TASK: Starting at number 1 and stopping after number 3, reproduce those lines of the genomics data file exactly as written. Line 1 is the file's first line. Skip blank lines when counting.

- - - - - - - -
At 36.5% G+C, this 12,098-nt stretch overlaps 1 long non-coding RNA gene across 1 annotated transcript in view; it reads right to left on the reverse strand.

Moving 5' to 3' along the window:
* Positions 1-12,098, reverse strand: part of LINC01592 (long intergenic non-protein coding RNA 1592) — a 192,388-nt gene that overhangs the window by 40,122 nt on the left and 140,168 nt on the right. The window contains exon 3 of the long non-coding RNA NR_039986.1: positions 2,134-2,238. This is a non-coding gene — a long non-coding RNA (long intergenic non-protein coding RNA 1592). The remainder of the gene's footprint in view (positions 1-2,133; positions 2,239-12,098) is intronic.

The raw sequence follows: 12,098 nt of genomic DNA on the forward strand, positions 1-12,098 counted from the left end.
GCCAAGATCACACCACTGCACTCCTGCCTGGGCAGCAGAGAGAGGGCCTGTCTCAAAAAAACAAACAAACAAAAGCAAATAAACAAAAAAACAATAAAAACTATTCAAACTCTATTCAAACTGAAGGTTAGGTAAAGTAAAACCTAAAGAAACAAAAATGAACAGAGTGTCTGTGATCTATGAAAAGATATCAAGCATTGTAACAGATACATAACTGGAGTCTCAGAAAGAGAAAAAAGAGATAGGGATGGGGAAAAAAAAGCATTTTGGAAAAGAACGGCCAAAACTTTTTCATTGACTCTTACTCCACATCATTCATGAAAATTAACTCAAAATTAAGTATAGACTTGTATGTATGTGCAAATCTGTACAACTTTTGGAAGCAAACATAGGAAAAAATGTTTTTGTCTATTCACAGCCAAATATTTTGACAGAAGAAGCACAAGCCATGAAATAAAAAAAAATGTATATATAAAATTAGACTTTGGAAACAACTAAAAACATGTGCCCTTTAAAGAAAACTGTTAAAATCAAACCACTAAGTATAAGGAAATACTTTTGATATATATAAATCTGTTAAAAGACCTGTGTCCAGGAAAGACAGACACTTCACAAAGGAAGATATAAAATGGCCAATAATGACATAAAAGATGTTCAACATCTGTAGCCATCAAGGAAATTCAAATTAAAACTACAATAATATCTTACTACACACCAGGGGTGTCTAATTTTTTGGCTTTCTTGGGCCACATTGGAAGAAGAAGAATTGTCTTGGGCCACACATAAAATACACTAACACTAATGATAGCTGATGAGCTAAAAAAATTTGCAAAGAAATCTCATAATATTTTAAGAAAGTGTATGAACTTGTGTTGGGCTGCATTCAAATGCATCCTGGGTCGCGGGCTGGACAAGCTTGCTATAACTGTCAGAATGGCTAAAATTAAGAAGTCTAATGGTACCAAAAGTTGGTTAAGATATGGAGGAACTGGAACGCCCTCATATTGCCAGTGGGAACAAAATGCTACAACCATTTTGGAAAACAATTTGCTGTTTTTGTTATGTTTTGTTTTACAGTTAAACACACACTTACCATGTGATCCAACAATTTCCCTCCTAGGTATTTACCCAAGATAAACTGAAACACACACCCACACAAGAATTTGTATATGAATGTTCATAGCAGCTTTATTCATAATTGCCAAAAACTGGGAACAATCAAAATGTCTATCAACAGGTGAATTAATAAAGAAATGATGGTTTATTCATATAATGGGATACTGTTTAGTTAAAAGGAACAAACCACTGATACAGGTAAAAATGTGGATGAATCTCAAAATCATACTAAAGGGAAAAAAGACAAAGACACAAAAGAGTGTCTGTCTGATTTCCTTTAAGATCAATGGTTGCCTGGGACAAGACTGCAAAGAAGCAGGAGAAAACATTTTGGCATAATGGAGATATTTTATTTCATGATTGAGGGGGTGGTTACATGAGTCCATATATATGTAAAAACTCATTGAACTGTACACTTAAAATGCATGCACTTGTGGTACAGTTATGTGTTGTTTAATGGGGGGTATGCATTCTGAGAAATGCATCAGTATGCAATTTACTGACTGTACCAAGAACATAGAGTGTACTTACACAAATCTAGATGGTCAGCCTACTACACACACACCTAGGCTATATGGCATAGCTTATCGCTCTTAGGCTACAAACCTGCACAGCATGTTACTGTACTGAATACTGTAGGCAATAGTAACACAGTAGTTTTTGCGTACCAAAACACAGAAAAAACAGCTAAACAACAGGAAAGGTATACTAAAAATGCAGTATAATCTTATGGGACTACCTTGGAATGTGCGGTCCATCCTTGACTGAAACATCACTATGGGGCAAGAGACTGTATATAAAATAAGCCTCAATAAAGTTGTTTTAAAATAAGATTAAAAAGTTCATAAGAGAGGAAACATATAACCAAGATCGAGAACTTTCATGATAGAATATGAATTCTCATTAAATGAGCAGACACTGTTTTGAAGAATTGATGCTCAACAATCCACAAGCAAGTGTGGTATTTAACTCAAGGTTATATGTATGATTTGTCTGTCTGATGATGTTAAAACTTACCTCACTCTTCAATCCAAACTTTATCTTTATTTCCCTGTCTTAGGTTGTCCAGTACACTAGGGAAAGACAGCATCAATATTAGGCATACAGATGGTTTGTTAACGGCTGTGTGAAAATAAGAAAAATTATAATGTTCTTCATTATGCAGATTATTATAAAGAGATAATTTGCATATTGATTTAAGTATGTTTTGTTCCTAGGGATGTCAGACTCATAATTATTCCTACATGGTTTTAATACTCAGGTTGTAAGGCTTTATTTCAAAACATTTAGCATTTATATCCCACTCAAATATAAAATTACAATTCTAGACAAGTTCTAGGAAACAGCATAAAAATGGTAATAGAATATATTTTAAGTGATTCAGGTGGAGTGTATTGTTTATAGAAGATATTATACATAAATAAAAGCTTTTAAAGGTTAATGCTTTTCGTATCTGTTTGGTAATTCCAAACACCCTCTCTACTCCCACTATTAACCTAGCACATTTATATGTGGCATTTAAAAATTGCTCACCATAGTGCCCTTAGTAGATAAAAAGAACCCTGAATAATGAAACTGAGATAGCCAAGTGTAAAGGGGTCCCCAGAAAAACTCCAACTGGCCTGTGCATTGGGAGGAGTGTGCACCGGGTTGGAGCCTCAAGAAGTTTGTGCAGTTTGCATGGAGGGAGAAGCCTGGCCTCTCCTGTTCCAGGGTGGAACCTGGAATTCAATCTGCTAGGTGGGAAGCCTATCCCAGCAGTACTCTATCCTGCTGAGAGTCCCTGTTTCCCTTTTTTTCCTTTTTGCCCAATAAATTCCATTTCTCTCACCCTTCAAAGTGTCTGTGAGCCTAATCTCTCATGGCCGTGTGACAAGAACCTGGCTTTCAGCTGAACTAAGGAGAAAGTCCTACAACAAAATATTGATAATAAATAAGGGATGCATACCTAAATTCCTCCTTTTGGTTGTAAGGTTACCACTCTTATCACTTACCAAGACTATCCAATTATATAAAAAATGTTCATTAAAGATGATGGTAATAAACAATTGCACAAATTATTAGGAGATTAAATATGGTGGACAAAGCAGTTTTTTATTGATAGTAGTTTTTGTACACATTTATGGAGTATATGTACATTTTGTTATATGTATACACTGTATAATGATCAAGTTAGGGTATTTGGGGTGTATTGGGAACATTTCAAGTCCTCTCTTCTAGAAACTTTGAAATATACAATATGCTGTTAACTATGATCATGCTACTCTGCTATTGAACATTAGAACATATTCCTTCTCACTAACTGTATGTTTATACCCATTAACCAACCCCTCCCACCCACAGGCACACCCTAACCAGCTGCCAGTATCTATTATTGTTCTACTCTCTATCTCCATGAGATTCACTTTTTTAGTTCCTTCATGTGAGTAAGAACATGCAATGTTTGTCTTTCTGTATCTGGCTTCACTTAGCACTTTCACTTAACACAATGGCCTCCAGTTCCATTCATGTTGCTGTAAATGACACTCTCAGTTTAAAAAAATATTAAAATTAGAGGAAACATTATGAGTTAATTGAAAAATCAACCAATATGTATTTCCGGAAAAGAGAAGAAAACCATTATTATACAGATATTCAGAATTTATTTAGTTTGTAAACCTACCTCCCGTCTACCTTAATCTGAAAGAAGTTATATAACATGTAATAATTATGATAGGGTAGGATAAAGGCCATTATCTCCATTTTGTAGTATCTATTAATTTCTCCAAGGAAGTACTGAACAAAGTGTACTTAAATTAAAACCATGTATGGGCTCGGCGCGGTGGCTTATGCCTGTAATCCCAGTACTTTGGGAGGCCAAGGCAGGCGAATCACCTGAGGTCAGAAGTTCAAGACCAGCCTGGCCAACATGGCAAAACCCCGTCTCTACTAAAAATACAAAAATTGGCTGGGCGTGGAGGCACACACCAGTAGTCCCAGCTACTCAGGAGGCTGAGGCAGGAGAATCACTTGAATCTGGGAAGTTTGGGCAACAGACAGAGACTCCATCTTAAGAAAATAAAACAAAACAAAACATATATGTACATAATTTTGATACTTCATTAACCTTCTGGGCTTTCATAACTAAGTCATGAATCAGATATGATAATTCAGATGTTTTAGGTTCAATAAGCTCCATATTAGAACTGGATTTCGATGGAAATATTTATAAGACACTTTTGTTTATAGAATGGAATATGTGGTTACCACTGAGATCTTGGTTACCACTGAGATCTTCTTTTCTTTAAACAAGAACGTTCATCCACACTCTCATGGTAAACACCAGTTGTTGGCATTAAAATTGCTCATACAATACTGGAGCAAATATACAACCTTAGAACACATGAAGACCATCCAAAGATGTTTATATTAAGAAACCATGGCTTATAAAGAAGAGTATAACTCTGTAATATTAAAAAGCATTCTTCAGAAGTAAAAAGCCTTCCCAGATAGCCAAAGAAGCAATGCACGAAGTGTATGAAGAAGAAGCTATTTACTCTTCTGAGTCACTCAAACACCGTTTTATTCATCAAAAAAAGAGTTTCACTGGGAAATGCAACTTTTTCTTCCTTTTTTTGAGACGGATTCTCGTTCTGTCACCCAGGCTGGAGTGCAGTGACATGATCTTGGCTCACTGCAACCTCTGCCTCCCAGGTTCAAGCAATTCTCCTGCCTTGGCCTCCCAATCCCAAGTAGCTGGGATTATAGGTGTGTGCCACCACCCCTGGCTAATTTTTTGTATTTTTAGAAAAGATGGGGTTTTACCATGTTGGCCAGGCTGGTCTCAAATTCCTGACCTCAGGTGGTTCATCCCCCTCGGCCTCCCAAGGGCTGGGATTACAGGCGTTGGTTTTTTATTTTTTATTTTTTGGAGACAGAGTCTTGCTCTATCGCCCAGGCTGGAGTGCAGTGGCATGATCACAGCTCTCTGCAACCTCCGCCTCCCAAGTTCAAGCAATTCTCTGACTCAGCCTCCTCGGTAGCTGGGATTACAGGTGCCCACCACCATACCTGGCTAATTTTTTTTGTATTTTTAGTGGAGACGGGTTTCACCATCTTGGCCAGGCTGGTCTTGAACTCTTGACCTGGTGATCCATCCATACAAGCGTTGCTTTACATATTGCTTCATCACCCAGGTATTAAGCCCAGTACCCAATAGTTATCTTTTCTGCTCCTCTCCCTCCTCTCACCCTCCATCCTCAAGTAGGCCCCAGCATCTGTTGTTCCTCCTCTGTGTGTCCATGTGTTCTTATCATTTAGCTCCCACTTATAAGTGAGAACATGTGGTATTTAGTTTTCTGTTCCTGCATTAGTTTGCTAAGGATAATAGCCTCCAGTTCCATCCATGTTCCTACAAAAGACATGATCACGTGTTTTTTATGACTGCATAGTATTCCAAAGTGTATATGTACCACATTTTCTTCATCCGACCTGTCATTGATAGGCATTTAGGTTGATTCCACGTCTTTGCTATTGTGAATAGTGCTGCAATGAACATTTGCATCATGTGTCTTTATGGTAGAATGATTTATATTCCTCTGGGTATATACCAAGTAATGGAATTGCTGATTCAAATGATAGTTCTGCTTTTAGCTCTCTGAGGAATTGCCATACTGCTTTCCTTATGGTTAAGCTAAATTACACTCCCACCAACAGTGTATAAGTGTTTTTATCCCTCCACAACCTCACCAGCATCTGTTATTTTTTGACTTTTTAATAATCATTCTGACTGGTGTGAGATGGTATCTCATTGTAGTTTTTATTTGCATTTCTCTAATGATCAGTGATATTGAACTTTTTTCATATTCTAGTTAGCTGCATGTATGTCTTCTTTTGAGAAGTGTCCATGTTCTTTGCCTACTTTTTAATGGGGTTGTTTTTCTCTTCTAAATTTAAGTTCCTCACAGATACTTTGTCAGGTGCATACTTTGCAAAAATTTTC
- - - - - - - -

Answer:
At 36.5% G+C, this 12,098-nt stretch overlaps 1 long non-coding RNA gene across 1 annotated transcript in view; it reads right to left on the reverse strand.

Moving 5' to 3' along the window:
* Positions 1-12,098, reverse strand: part of LINC01592 (long intergenic non-protein coding RNA 1592) — a 192,388-nt gene that overhangs the window by 40,122 nt on the left and 140,168 nt on the right. The window contains exon 3 of the long non-coding RNA NR_039986.1: positions 2,134-2,238. This is a non-coding gene — a long non-coding RNA (long intergenic non-protein coding RNA 1592). The remainder of the gene's footprint in view (positions 1-2,133; positions 2,239-12,098) is intronic.